Almost August now and the wildflowers of early summer are giving way to late season blooms. Before the full onslaught of goldenrods, here is a selection of yellow flowers that you might see along our roads and in fields now.
Yellow-loosestrifes, Lysimachia species
The yellow-loosestrifes are members of the primrose family. They should not to be confused with – – and are not related to – – the invasive purple loosestrife. How do you distinguish them? it’s in the name: purple vs yellow. Lysimachia species make good garden plants. The common name, loosestrife, may have come from 16th Century English herbalist John Gerard, who wrote about a use of fringed yellow-loosestrife: fresh plants were tucked into the yokes of oxen, “appeasing the strife and unrulinesse which falleth out among oxen at the plough…”
Hummm . . .would it work today?
Lysimachia terrestris is an obligate wetland species, and is the most common yellow-loosestrife. You can find it growing in wet areas and in wet cuts along roadsides. Its common name is ‘swamp candles’ because the plants, which can reach 36′ tall, are unbranched and erect, and they terminate in a long raceme, or spike, of petty yellow flowers giving the appearance of a candle. At the base of each petal there are two red dots. Lysimachia terrestris is an obligate wetland species that is native to eastern North America. It’s flowering is on its last legs now, at the end of July.
Two other yellow-loosestrife pecies that occur in Deering are L. ciliata (fringed yellow loosestrife) and L. quadrifolia (whorled yellow-loosestrife). They are not as common in Deering, anyway, as swamp candles.
Whorled yellow-loosestrife is native to Eastern North America and occurs in wet or dry disturbed habitats, grasslands and woodlands.
Fringed yellow-loosestrife was introduced to North America from Europe and today occurs throughout the continent. It can grow in wet or dry habitats.
St . John’s Worts, Hypericum species
St . John’s Worts (Hypericum species) are members of the family Clusiaceae, the mangosteen family. As is so often the case, this family is primarily tropical, where it is represented by trees and shrubs.
Common St John’s wort (Hypericum perforatum) is frequently found in Deering along roadsides as a tall, unbranched or infrequently branched plant (up to 2 ‘) with from 1 to several large, brilliantly yellow flowers forming near the tip. It’s fairly easy to identify from its stubby leaves and yellow flowers.
Common St John’s Wort is introduced into North America, where it is widespread, from Europe and Asia. It is considered to be invasive. St John’s Wort gets its name from the time of flowering, which coincides with the Summer Solstice (21 June) and Saint John-the Baptist’s birthday (24 June). The plant has been used medically since at at least the 1st AD century, when it was noted by the Greek herbalist Pedanios Dioskourides. Today Common St. John’s Wort is available in herbal shops in various forms and for various medical indications, which include antidepressant, anti-septic, anti-inflammatory,expectorant and tonic for the immune system, used for its alleviating properties. In recent times it has found its place in the treatment of depression and anxiety disorders. In numerous clinical double-blind trials against placebo and other antidepressants the whole extract of St.-John’s wort, e.g. as in Jarsin coated tablets, has proved to be just as effective as the other antidepressants for mild and moderate depression, but not for severe depression (Psychiatriki. 2010 Oct-Dec;21(4):332-8).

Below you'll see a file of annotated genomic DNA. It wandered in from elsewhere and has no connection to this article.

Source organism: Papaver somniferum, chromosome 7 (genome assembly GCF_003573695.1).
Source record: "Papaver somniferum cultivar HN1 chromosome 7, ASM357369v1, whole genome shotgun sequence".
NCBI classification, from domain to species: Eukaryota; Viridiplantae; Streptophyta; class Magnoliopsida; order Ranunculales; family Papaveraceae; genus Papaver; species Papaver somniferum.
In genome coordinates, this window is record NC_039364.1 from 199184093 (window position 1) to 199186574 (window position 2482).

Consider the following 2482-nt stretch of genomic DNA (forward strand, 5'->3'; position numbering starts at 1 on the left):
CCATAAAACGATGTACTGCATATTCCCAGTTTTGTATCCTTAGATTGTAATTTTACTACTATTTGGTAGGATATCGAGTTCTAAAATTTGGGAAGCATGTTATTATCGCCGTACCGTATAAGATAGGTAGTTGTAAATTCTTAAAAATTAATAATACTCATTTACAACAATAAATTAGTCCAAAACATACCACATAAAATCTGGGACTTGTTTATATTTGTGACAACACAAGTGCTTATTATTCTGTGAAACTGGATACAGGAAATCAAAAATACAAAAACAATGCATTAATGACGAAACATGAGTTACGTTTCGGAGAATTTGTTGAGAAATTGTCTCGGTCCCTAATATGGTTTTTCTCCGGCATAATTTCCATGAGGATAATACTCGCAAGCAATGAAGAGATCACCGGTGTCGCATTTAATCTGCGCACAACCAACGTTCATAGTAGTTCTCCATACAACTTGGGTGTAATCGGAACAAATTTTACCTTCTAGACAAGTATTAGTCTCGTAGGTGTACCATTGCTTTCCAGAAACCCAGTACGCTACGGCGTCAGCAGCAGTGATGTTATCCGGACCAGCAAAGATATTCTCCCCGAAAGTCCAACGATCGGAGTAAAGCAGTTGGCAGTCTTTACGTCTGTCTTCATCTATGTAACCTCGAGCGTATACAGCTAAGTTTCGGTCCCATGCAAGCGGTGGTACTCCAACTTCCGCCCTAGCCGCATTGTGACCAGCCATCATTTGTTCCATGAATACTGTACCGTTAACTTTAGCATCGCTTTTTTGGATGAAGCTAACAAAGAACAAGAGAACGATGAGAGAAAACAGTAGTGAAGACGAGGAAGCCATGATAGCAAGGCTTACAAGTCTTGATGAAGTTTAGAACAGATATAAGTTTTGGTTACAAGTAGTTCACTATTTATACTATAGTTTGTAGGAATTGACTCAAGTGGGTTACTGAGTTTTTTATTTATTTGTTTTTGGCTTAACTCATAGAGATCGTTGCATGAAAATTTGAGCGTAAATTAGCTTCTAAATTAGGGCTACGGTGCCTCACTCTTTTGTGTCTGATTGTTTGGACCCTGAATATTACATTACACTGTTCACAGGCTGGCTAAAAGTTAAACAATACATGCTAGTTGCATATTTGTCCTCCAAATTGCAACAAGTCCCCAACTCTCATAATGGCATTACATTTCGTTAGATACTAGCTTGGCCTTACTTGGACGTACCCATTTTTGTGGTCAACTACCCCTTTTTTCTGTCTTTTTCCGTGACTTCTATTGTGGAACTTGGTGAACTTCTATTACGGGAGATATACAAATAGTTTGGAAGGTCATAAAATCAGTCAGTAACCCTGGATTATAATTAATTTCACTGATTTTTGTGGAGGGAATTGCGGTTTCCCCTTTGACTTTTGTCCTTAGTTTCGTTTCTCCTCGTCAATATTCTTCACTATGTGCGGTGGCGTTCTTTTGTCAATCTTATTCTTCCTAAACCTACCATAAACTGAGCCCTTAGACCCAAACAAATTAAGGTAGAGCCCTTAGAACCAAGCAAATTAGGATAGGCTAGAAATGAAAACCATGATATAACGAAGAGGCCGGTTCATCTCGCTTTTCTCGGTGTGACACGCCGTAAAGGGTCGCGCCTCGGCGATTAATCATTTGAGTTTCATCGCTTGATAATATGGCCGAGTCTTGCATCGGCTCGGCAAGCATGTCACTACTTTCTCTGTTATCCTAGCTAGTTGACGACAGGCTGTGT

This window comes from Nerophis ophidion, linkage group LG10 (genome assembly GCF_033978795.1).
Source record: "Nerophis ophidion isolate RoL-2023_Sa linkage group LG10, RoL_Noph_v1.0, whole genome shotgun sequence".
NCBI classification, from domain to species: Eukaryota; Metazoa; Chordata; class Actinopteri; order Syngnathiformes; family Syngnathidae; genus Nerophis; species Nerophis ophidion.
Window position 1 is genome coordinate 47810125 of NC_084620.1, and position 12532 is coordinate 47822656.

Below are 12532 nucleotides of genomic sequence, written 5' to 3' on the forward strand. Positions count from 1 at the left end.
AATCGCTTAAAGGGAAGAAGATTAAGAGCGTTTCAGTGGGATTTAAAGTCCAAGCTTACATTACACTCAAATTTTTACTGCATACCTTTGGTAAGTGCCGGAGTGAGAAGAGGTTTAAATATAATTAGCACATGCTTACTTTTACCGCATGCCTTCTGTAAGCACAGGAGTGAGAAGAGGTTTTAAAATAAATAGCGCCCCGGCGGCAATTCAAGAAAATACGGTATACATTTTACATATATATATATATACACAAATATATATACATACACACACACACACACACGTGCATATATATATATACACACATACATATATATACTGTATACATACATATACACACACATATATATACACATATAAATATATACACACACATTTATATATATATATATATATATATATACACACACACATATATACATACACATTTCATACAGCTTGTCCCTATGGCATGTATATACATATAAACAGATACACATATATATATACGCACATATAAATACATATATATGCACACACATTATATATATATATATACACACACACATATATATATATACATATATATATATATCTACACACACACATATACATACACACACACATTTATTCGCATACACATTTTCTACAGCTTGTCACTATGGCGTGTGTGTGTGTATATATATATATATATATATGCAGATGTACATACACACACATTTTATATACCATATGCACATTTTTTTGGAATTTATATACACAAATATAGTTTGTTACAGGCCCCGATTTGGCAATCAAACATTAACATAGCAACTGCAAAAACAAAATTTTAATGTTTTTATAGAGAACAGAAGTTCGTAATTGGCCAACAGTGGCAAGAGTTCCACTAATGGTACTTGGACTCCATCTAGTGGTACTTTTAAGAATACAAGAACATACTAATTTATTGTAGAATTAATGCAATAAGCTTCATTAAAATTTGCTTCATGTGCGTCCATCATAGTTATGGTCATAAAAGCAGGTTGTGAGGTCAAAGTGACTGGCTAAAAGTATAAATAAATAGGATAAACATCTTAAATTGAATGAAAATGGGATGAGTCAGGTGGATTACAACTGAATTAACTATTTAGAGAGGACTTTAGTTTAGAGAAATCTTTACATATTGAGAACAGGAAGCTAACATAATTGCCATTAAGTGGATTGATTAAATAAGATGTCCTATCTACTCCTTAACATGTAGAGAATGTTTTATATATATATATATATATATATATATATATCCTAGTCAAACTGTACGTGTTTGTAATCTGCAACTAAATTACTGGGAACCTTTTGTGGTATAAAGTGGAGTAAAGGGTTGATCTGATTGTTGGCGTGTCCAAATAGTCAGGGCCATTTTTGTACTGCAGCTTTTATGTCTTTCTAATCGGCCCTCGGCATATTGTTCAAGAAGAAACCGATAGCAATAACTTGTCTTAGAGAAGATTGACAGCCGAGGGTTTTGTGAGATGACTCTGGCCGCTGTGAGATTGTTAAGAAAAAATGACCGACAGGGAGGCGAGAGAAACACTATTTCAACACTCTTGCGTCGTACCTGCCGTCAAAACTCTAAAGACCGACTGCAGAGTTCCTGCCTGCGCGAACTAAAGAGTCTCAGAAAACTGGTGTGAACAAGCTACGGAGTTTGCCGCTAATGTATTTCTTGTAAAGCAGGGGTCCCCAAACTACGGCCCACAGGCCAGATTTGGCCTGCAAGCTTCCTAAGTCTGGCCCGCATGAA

Hypericum perforatum is just one member of the family Hypericaceae that occurs in Deering, although it is the most conspicuous. Several species of Hypericum occur in wet areas, but they are smaller plants. I honestly cannot satisfactorily identify all of them. One diminutive species, Dwarf St. John’s Wort (Hypericum mutilum) is fairly common, including on some of the rocks in the Deering Reservoir.
One of my favorites, and one that is very easy to identify – – IF you see it – – is Hypericum gentianoides, or ‘orange grass.’ Orange grass occurs in bare, sandy places and is native to eastern North America, extending to the Mississippi River and beyond, into Texas. The plants do not reach more than 8″ in height. Plants are richly branched and erect; the stems are wiry, the leaves rudimentary, scaly. The flowers are about 1/4″ in diameter and brilliant yellow. The fruit is a red capsule that terminates each branch. Orange grass is an annual, but tends to come up in the same place as last year. It grows in several parts of Deering (it is blooming now, down in the grass at the triangle at Holton Crossing, and last year there was a quite a lot of it in the sand pit on Clement Hill Rd).
Evening Primrose, Oenothera biennis
Plants of the Common Evening Primrose, Oenothera biennisi), are common along dry roadsides. This plant is native to eastern North America but has become widely distributed.
Typically the plants are unbranched and can reach 7′ in height, although usually much shorter. Flowers occur over the upper quarter of the plant. Often flowers are solitary but several can arise simultaneously from a plant. The flowers measure 1″ – 2″ in diameter; they open widely in evening and are closed during the day. They are pollinated by moths at night, attracted by the lemony scent. The species name, biennis, implies that the plant requires two years to develop. In the first year a basal rosette, or ground-hugging radial cluster of leaves develops; in the second year the tall spike arises from the rosette and produces the flowers. Evening Primrose flowers from mid summer through into fall. The plant has a fleshy tap-root. A wide range of pharmacological activities have been attributed to Common Evening Primrose.